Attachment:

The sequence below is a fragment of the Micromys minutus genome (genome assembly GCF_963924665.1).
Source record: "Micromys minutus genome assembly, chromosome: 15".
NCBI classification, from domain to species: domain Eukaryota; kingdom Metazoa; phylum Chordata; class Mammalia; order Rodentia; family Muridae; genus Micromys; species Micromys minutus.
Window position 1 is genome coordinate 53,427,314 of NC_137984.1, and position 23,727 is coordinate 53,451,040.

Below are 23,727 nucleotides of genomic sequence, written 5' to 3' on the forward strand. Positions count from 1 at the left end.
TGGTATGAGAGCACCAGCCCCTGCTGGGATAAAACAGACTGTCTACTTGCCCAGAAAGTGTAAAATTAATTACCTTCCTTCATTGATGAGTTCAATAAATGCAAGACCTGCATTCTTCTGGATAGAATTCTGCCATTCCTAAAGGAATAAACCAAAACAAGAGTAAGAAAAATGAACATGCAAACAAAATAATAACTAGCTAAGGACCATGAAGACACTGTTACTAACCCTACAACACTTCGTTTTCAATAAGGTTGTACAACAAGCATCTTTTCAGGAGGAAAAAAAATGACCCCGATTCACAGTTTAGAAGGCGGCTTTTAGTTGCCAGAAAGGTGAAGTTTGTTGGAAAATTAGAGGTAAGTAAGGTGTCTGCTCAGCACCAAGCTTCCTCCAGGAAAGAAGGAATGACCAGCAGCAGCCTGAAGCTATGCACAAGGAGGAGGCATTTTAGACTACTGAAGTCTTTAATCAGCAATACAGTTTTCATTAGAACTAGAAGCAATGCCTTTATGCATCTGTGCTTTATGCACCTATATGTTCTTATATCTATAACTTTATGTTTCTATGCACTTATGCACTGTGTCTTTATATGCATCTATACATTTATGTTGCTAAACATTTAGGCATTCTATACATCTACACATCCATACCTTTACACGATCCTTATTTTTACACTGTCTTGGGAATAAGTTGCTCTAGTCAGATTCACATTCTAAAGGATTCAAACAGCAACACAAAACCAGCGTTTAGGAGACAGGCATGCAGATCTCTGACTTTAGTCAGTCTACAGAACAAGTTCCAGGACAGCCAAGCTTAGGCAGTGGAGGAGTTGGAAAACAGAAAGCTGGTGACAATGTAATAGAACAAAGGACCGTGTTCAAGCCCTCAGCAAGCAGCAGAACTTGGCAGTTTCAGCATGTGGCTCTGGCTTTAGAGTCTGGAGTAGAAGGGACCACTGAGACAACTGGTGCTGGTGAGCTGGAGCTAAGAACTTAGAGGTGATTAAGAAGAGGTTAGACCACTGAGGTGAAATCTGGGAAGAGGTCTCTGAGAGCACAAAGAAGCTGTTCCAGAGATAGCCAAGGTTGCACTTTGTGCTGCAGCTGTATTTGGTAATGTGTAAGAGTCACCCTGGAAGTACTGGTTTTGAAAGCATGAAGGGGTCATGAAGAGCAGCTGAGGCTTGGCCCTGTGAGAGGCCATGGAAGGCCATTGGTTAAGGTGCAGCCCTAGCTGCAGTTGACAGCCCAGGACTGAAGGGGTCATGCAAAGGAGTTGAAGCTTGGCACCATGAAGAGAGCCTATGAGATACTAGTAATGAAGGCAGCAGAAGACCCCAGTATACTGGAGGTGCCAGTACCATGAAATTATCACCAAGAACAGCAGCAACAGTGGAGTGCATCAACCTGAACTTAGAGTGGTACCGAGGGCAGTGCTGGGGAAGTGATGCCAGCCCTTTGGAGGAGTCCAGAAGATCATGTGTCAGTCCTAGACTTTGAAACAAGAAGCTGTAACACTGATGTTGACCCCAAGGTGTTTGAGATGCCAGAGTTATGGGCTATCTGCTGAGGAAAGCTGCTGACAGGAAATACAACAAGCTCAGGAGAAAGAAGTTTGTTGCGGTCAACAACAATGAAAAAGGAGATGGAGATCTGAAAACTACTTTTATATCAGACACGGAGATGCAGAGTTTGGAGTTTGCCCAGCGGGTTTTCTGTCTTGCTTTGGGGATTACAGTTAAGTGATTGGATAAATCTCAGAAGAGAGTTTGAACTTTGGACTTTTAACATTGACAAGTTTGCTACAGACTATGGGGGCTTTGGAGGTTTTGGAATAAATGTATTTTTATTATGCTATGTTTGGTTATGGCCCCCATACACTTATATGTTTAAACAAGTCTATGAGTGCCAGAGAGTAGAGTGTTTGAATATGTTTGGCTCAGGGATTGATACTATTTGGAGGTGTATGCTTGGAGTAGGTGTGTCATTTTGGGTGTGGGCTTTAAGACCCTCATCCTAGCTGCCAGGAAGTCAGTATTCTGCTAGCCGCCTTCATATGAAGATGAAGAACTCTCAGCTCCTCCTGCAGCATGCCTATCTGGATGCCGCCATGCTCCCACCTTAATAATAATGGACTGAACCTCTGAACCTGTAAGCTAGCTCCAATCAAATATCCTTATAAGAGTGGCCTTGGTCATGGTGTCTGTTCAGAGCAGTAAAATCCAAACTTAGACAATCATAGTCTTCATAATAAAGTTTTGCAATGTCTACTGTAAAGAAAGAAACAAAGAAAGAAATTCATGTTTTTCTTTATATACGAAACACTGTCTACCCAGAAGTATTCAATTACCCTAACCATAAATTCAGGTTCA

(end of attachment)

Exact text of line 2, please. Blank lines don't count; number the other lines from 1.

Source record: "Micromys minutus genome assembly, chromosome: 15".